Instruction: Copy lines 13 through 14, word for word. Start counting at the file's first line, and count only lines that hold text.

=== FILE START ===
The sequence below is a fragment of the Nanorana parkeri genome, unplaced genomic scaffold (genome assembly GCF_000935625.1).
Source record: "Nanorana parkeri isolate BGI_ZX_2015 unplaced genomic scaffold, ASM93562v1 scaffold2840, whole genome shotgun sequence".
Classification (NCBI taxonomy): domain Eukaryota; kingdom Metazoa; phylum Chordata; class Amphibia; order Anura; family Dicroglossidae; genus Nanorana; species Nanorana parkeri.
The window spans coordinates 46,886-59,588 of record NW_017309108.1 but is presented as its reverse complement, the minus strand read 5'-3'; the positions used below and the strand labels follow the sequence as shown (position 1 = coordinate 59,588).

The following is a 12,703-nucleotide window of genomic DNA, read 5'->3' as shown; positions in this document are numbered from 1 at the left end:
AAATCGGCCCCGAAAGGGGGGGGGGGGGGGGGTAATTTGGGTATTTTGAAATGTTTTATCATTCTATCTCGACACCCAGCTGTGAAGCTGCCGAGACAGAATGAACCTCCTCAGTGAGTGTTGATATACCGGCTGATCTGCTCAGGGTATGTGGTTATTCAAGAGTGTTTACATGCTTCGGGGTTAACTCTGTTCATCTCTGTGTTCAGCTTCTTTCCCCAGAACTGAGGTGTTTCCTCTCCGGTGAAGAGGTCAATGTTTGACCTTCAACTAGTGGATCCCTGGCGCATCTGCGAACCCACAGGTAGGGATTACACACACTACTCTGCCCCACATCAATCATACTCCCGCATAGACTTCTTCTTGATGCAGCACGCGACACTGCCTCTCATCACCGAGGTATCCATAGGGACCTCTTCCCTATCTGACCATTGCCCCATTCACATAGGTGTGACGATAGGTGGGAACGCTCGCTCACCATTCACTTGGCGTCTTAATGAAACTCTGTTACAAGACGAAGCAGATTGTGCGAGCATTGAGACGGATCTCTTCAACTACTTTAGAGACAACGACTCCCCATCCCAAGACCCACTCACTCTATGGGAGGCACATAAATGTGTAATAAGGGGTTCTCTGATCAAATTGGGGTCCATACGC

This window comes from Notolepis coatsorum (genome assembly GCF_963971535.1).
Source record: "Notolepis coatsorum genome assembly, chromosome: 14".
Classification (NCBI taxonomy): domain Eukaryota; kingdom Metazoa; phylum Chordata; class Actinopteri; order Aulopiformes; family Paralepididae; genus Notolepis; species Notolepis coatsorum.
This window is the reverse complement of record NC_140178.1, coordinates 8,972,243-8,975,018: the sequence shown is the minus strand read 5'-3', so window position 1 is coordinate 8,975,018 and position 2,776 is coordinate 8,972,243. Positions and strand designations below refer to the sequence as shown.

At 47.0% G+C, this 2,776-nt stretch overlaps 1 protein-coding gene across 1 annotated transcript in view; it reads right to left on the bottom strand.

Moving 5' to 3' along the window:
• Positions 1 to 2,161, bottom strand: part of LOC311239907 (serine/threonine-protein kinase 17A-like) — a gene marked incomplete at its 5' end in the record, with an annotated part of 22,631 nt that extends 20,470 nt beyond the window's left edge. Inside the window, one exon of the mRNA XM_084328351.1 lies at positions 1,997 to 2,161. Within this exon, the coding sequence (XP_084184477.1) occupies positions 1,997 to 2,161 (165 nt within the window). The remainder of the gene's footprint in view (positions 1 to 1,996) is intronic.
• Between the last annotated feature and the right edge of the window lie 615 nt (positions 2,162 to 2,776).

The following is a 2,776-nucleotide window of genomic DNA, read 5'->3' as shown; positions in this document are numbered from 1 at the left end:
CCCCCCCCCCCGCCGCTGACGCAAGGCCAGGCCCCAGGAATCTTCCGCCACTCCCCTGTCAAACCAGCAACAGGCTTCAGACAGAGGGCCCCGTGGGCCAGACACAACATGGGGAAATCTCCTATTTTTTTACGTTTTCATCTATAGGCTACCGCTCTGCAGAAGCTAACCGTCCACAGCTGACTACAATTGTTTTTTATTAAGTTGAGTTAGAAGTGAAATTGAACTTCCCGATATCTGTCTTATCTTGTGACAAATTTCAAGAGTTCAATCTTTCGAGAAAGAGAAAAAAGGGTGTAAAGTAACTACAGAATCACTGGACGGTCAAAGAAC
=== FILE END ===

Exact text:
• Positions 1 to 2,161, bottom strand: part of LOC311239907 (serine/threonine-protein kinase 17A-like) — a gene marked incomplete at its 5' end in the record, with an annotated part of 22,631 nt that extends 20,470 nt beyond the window's left edge. Inside the window, one exon of the mRNA XM_084328351.1 lies at positions 1,997 to 2,161. Within this exon, the coding sequence (XP_084184477.1) occupies positions 1,997 to 2,161 (165 nt within the window). The remainder of the gene's footprint in view (positions 1 to 1,996) is intronic.
• Between the last annotated feature and the right edge of the window lie 615 nt (positions 2,162 to 2,776).